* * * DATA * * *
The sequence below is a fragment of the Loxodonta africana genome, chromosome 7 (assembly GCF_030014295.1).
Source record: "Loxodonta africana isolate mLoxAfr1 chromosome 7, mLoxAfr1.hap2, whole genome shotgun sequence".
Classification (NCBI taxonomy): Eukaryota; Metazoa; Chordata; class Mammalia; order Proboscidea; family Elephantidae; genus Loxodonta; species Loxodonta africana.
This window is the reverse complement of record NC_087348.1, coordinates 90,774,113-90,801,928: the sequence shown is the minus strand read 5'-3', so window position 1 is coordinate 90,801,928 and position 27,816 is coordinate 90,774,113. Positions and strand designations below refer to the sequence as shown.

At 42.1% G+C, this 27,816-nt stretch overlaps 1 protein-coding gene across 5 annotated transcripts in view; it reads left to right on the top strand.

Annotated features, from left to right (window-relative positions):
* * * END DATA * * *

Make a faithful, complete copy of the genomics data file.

The sequence below is a fragment of the Loxodonta africana genome, chromosome 7 (assembly GCF_030014295.1).
Source record: "Loxodonta africana isolate mLoxAfr1 chromosome 7, mLoxAfr1.hap2, whole genome shotgun sequence".
Classification (NCBI taxonomy): Eukaryota; Metazoa; Chordata; class Mammalia; order Proboscidea; family Elephantidae; genus Loxodonta; species Loxodonta africana.
This window is the reverse complement of record NC_087348.1, coordinates 90,774,113-90,801,928: the sequence shown is the minus strand read 5'-3', so window position 1 is coordinate 90,801,928 and position 27,816 is coordinate 90,774,113. Positions and strand designations below refer to the sequence as shown.

At 42.1% G+C, this 27,816-nt stretch overlaps 1 protein-coding gene across 5 annotated transcripts in view; it reads left to right on the top strand.

Annotated features, from left to right (window-relative positions):